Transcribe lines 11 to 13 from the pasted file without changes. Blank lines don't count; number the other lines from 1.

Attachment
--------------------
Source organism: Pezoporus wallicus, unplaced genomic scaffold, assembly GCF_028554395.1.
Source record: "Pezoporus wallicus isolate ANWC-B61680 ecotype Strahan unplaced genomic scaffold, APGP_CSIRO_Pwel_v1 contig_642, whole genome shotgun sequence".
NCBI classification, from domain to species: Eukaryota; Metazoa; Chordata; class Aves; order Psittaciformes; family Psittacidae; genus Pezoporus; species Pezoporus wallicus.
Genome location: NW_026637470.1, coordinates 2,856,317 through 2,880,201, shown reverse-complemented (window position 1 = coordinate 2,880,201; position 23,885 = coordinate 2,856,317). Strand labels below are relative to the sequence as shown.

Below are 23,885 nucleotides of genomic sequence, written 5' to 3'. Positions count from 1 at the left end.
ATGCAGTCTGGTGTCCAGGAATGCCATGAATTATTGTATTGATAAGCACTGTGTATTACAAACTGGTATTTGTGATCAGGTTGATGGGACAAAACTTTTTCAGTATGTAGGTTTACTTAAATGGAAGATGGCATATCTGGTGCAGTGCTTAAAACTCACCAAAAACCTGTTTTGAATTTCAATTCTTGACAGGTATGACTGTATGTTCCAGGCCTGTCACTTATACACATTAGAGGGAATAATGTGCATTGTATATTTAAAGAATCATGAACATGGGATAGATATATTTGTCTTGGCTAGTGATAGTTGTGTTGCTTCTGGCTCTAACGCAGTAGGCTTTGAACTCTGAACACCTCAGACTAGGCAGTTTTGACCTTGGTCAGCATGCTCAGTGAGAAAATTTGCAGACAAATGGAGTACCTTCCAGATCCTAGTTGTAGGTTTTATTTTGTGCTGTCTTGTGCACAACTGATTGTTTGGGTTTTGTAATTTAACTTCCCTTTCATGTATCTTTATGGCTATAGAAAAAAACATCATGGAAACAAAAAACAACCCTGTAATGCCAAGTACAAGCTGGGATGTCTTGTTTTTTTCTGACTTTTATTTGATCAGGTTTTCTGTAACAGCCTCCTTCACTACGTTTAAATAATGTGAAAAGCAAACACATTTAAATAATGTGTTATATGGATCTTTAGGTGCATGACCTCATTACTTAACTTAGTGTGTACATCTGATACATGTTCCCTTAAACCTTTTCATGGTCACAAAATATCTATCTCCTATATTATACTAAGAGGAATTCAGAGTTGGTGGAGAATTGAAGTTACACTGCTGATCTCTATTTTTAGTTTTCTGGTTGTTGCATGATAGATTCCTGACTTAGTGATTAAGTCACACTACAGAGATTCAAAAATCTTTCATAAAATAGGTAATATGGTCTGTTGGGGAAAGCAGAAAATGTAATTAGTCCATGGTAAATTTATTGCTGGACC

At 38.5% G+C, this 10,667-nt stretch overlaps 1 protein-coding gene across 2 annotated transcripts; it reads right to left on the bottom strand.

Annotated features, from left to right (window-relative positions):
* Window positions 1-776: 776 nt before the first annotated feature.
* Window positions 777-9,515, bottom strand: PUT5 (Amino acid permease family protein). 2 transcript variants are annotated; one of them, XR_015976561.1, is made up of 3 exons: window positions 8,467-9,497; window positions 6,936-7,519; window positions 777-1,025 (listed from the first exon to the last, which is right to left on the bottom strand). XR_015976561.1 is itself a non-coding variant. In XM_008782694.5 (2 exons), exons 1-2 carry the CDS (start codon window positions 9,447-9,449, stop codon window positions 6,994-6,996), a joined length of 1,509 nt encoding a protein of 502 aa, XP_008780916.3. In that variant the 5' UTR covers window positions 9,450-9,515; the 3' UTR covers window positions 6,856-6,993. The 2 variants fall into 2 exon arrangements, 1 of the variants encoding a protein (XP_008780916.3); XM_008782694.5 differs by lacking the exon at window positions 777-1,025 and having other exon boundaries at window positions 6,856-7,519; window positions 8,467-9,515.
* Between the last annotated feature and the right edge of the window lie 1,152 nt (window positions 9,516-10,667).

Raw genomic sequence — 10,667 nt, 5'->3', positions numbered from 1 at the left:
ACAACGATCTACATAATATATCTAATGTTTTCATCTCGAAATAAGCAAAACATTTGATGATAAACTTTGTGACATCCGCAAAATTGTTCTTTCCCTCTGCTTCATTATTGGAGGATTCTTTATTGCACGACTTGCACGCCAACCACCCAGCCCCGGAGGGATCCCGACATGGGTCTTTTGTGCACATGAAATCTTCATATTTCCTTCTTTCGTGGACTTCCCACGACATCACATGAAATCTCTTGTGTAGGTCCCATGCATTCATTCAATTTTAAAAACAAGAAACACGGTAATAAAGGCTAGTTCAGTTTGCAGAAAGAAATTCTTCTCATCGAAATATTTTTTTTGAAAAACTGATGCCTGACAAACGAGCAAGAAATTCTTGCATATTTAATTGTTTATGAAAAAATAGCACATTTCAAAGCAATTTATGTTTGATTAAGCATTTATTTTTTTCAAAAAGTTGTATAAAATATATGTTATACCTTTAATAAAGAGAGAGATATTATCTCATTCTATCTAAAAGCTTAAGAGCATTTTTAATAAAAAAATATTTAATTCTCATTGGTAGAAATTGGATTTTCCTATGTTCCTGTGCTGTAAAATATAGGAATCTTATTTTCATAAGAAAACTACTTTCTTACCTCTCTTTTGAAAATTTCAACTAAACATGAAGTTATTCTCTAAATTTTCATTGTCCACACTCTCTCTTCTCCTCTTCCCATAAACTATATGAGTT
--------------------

* Between the last annotated feature and the right edge of the window lie 1,152 nt (window positions 9,516-10,667).

Raw genomic sequence — 10,667 nt, 5'->3', positions numbered from 1 at the left:
ACAACGATCTACATAATATATCTAATGTTTTCATCTCGAAATAAGCAAAACATTTGATGATAAACTTTGTGACATCCGCAAAATTGTTCTTTCCCTCTGCTTCATTATTGGAGGATTCTTTATTGCACGACTTGCACGCCAACCACCCAGCCCCGGAGGGATCCCGACATGGGTCTTTTGTGCACATGAAATCTTCATATTTCCTTCTTTCGTGGACTTCCCACGACATCACATGAAATCTCTTGTGTAGGTCCCATGCATTCATTCAATTTTAAAAACAAGAAACACGGTAATAAAGGCTAGTTCAGTTTGCAGAAAGAAATTCTTCTCATCGAAATATTTTTTTTGAAAAACTGATGCCTGACAAACGAGCAAGAAATTCTTGCATATTTAATTGTTTATGAAAAAATAGCACATTTCAAAGCAATTTATGTTTGATTAAGCATTTATTTTTTTCAAAAAGTTGTATAAAATATATGTTATACCTTTAATAAAGAGAGAGATATTATCTCATTCTATCTAAAAGCTTAAGAGCATTTTTAATAAAAAAATATTTAATTCTCATTGGTAGAAATTGGATTTTCCTATGTTCCTGTGCTGTAAAATATAGGAATCTTATTTTCATAAGAAAACTACTTTCTTACCTCTCTTTTGAAAATTTCAACTAAACATGAAGTTATTCTCTAAATTTTCATTGTCCACACTCTCTCTTCTCCTCTTCCCATAAACTATATGAGTT